I follow around 25 blogs at any one time, all of them chosen as I feel they are well worth my attention.
We’re each limited in how much time we have, so who wants to waste it on blogs and sites they’re not getting anything from?
In my explorations, a few common features pop up in photography blogs that almost always turn me away instantly.
Here are the three biggest culprits –
1. Too many photos.
Wait, surely on a photography blog we want to see plenty of beautiful photographs? Yes, absolutely! The problems come when someone shares virtually every photo they make!
“I went out for a walk today, and here are the 37 shots I took”… Even if there are a handful of amazing photos amongst those 37, the chances are we will have stopped looking after the first dozen that aren’t. And perhaps we may never return to look at another photo here again.
A popular variation of this is “I found this old camera in a charity shop, and ran a couple of films through it to see what it’s like, see the 72 images in full below…”
Again, why not edit your work to just the very best, then share that with us?
A post with even a couple of fantastic photos is infinitely more likely to endear us to you (and that old camera), than having to wade through dozens that lead us to wonder why you shared most of them?
Even the best photographers in the world don’t have anywhere near a 100% hit rate. Share only your very best, our opinion of your work will rocket, and we’ll eagerly anticipate each new post.
2. Poor design with too much to distract from the photos and writing.
When I find a blog I like, it’s nearly always one where the layout is clean, and simple, with a large central column for the photographs and writing to be the main feature.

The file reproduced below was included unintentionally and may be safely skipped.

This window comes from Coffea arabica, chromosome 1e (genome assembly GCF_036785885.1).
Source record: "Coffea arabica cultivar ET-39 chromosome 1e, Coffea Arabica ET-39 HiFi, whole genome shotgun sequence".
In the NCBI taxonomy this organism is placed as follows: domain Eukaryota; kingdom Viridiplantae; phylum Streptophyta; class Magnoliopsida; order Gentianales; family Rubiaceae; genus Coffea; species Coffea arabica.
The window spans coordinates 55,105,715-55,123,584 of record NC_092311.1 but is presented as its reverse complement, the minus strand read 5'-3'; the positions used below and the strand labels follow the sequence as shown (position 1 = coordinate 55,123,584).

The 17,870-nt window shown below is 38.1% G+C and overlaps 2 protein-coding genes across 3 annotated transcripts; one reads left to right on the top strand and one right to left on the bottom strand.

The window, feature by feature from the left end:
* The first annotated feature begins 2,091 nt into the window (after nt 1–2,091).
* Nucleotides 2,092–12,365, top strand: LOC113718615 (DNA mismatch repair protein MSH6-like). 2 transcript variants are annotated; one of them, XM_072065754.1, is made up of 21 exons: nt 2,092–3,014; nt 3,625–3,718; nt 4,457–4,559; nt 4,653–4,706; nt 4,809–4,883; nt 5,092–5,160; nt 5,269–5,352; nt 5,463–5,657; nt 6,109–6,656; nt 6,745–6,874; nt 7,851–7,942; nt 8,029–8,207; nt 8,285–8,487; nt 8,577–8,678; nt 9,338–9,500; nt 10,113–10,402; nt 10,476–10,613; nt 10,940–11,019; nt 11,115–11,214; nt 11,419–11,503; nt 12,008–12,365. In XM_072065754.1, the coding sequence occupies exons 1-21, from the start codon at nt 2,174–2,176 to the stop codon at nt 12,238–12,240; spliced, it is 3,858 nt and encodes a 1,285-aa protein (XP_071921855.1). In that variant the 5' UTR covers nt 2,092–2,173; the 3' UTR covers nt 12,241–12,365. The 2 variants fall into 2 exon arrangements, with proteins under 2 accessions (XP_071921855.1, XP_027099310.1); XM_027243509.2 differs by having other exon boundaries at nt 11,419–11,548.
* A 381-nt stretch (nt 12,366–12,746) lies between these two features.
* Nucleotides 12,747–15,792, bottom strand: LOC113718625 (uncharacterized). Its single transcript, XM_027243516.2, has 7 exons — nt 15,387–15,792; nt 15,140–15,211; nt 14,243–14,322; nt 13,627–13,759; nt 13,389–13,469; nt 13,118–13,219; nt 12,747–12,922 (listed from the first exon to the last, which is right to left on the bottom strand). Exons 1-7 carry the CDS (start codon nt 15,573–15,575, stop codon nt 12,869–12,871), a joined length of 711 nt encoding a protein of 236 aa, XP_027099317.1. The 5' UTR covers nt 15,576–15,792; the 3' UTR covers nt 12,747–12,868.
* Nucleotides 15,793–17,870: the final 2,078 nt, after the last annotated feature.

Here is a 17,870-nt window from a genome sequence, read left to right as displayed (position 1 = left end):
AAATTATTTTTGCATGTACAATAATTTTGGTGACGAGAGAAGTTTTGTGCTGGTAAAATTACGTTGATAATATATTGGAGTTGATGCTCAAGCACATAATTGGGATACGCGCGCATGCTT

Why do some seem to insist on one or two additional sidebars stuffed with distractions, nearly all of which are pushing the reader somewhere else – the latest photos you shared on Instagram, the other blogs you follow, or asking to be “liked” on Facebook?
And let’s not even begin to talk about ads, especially those ones that have those annoying windows you have to scroll down through to get to the next tiny section of text or an image before you’re hit round the side of the head with the next ad. No thanks, I’m off!
If you’ve chosen to publish a blog, then make it somewhere we can come and get lost in, without distraction, like a favourite table (with a favourite warm beverage and slice of cake) in a home spun cafe, or a familiar cosy nook in a local library. Not somewhere that makes us feels like pedestrian in Tokyo at rush hour.
3. Photos that are too small.
It seems obvious to me that if you’re a photographer, wanting to share photos, you would want them to be at a size where viewers can fully appreciate them.
So why are so many photo blogs not displaying images at the majority of the width of the page, if not the full width?
This overlaps with the previous point, where a three column blog, say, obviously won’t have so much space in the main column for the images, so they’re compressed even further, knocking elbows with those other competing distractions.
Bonus annoyance points to those who then add some kind of thick border to the images that then makes them even smaller.
Please just let your images breathe and stand tall, at the largest size you can, then we can truly appreciate and enjoy them.
So there we have it, my top three photography blog turn offs.
As you might already have known even before this post, I have fairly particular preferences about what I like online – but much of it is not about the work itself, but how it’s presented.
All three of the above put me off a blog, even if I do see images I love. It’s just not worth the hard work to try to find and see those images in their full glory, because of the barriers the photographer is putting in the way of the viewer.
As photographers we are visual people. Why are we not optimising our online galleries to present our best photographs, in the best way?
Can you imagine what the equivalent of these obstacles would be in a real gallery, and how hard it would make it to appreciate the photography exhibition?
How about you? Am I alone with the three turn offs above? What makes you click away from a photography blog?
Please let us know in the comments below (and don’t forget to tick the “Notify me of new comments via email” box to follow the conversation).
Thanks for looking.
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